This month, National Aeronautics and Space Administration (NASA) will be launching a satellite to study planet Earth’s interaction with the sun. Dubbed as CuPID, which stands for Cusp Plasma Imaging Detector, the satellite is no larger than a loaf of bread nor heavier than a watermelon, as per NASA. However, do not underestimate the mission after looking at the size of the satellite, as CuPID will orbit about 340 miles or 550 kilometers above Earth’s surface and image the boundary where the planet’s magnetic field interacts with that of the sun’s.
CuPID will be part of a rocket launch from Vandenberg Space Force Base in California this month. The rocket will also be taking off with it the Landsat 9, a joint mission of NASA and the US Geological Survey, and will also carry four CubeSats compact, box-shaped satellites used for space research projects. CuPID will be one of the CubeSats on this rocket. The mini satellite is the creation of NASA’s Goddard Space Flight Center in Greenbelt, Maryland, Boston University, Drexel University, Johns Hopkins University, Merrimack College, Aerospace Corporation, and University of Alaska, Fairbanks.
In a statement to NASA, Brian Walsh, assistant professor of Mechanical Engineering at Boston University and CuPID’s principal investigator, described the magnetosphere of the planet and said that most of the time, we are shielded pretty well from the sun’s activity, as energy and particles from the sun go around the Earth. However, changes in sun’s activity can make the interaction of its magnetic fields stronger with that of Earth’s magnetosphere. This, in turn, changes the shape and solar radiation which potentially puts satellites and astronauts in harm’s way.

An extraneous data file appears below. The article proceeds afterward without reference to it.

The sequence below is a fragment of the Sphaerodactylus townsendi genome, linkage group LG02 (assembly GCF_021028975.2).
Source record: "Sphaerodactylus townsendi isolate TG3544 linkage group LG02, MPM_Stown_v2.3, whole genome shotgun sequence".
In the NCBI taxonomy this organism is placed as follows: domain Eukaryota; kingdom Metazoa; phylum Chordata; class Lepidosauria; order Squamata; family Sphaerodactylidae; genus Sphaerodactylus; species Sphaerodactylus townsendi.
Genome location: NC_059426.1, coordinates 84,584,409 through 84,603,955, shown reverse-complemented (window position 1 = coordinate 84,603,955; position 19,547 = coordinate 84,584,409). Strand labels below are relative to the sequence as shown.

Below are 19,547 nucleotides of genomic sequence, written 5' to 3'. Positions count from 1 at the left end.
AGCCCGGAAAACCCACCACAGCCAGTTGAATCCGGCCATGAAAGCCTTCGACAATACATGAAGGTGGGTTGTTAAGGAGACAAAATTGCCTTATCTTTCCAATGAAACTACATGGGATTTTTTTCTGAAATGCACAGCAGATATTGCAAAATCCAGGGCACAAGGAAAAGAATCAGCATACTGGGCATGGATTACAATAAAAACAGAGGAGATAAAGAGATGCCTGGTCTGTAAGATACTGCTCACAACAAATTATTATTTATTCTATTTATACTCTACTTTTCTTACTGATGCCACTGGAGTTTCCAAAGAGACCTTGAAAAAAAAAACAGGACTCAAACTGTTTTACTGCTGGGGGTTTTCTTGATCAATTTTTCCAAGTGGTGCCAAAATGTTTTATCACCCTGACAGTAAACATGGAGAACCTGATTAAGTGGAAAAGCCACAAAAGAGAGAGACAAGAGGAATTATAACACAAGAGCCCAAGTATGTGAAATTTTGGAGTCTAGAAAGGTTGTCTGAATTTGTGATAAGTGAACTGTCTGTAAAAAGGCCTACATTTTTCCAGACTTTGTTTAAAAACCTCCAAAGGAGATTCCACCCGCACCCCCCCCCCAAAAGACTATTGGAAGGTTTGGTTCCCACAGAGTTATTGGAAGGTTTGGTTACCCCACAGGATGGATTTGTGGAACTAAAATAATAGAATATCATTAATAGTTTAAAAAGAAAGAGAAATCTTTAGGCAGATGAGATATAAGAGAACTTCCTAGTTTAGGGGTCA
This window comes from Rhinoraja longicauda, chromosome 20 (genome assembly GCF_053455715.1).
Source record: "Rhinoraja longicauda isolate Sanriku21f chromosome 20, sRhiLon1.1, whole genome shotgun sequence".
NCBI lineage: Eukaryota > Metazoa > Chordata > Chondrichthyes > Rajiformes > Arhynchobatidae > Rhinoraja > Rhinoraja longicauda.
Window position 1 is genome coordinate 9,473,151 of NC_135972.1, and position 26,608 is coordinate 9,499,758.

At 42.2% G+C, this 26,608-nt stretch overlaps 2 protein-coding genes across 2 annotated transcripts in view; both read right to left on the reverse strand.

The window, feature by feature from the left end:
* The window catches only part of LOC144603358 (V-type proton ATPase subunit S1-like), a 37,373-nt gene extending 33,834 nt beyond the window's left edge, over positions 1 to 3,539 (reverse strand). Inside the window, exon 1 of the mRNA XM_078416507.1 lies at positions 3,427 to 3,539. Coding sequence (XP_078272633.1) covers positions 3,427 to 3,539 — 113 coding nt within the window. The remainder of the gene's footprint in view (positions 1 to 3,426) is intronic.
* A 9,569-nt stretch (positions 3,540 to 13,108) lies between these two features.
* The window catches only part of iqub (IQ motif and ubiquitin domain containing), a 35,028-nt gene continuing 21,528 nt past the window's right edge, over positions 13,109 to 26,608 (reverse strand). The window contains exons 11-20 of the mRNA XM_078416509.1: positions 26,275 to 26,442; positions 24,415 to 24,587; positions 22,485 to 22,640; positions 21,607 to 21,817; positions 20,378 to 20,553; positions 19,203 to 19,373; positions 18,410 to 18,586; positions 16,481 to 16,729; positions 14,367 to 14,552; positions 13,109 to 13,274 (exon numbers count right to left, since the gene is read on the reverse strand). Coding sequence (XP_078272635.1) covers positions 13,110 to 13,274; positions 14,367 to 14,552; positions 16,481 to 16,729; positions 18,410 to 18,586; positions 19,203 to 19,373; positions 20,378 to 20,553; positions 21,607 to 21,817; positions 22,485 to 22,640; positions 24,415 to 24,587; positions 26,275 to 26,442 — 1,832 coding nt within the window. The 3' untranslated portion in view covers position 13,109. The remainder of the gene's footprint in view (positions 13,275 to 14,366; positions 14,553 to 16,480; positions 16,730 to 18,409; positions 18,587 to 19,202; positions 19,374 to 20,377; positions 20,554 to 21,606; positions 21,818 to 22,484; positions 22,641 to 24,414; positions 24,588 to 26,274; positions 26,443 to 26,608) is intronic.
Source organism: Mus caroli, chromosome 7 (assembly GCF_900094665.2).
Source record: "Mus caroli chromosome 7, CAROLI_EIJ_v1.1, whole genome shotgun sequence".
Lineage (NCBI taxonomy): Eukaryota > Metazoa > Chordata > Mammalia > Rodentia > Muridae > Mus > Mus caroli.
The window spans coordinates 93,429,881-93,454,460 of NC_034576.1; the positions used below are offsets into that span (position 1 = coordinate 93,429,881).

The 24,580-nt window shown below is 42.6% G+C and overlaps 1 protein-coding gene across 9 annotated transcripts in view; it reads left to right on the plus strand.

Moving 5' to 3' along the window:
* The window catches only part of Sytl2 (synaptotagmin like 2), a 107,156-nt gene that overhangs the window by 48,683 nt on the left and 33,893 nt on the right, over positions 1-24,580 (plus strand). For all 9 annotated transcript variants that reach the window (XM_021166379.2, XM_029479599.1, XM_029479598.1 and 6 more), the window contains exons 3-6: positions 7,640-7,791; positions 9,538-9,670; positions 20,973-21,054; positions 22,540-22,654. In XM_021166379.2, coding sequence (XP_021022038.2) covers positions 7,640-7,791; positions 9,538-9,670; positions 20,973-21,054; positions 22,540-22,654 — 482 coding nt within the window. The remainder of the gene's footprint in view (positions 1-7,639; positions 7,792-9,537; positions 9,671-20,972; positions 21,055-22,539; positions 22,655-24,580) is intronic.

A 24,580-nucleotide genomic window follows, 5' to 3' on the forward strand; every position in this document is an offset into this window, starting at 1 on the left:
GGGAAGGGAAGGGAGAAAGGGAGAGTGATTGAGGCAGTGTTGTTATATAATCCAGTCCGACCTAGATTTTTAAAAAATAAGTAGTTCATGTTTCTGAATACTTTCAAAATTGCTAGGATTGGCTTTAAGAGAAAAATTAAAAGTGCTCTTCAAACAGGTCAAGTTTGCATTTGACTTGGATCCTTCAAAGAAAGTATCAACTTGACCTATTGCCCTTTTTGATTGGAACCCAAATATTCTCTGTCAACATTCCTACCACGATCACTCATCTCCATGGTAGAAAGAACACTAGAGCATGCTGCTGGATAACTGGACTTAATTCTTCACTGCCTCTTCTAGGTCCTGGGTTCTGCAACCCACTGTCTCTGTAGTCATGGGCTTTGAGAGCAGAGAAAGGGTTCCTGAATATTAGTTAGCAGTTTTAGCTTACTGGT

To understand this phenomena in a better way, CuPID will study the boundary of Earth’s magnetic field and identify how and why energy sometimes gets in, said Walsh. CuPID will use a wide field-of-view soft X-ray camera and observe lower-energy, or “soft,” X-rays emitted when solar particles collide with Earth’s magnetosphere.
The satellite has been under development for 15 years, with scientists trying to create a small yet effective instrument to study the phenomena.